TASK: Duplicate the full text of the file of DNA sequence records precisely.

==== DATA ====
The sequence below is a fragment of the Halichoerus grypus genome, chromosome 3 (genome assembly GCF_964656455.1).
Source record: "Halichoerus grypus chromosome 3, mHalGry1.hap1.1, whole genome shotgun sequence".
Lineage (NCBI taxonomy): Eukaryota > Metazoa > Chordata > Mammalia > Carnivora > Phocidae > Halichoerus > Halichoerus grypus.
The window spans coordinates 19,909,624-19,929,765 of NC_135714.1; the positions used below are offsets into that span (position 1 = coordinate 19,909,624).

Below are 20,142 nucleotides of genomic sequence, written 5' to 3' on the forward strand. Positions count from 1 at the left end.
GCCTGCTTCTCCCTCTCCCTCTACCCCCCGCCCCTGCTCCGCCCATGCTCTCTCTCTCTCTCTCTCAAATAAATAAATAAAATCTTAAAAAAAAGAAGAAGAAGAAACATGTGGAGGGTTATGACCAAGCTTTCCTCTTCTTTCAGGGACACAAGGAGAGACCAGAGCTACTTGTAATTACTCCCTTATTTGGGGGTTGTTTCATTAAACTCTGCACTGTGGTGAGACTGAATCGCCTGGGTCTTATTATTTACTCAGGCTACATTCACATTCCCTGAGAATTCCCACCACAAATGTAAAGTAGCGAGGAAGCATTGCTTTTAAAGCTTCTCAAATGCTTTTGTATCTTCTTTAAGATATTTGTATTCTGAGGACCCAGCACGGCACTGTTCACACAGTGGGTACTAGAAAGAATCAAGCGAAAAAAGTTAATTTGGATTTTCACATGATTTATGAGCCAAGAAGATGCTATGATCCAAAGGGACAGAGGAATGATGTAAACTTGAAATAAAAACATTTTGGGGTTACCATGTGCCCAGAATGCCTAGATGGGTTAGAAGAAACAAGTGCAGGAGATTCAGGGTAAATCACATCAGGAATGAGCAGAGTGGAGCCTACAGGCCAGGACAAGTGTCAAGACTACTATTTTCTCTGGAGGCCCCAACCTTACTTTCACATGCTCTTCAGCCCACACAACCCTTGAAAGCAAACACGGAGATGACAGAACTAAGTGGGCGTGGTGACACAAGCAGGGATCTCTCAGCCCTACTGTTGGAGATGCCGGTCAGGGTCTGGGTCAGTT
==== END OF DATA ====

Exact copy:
The sequence below is a fragment of the Halichoerus grypus genome, chromosome 3 (genome assembly GCF_964656455.1).
Source record: "Halichoerus grypus chromosome 3, mHalGry1.hap1.1, whole genome shotgun sequence".
Lineage (NCBI taxonomy): Eukaryota > Metazoa > Chordata > Mammalia > Carnivora > Phocidae > Halichoerus > Halichoerus grypus.
The window spans coordinates 19,909,624-19,929,765 of NC_135714.1; the positions used below are offsets into that span (position 1 = coordinate 19,909,624).

Below are 20,142 nucleotides of genomic sequence, written 5' to 3' on the forward strand. Positions count from 1 at the left end.
GCCTGCTTCTCCCTCTCCCTCTACCCCCCGCCCCTGCTCCGCCCATGCTCTCTCTCTCTCTCTCTCAAATAAATAAATAAAATCTTAAAAAAAAGAAGAAGAAGAAACATGTGGAGGGTTATGACCAAGCTTTCCTCTTCTTTCAGGGACACAAGGAGAGACCAGAGCTACTTGTAATTACTCCCTTATTTGGGGGTTGTTTCATTAAACTCTGCACTGTGGTGAGACTGAATCGCCTGGGTCTTATTATTTACTCAGGCTACATTCACATTCCCTGAGAATTCCCACCACAAATGTAAAGTAGCGAGGAAGCATTGCTTTTAAAGCTTCTCAAATGCTTTTGTATCTTCTTTAAGATATTTGTATTCTGAGGACCCAGCACGGCACTGTTCACACAGTGGGTACTAGAAAGAATCAAGCGAAAAAAGTTAATTTGGATTTTCACATGATTTATGAGCCAAGAAGATGCTATGATCCAAAGGGACAGAGGAATGATGTAAACTTGAAATAAAAACATTTTGGGGTTACCATGTGCCCAGAATGCCTAGATGGGTTAGAAGAAACAAGTGCAGGAGATTCAGGGTAAATCACATCAGGAATGAGCAGAGTGGAGCCTACAGGCCAGGACAAGTGTCAAGACTACTATTTTCTCTGGAGGCCCCAACCTTACTTTCACATGCTCTTCAGCCCACACAACCCTTGAAAGCAAACACGGAGATGACAGAACTAAGTGGGCGTGGTGACACAAGCAGGGATCTCTCAGCCCTACTGTTGGAGATGCCGGTCAGGGTCTGGGTCAGTT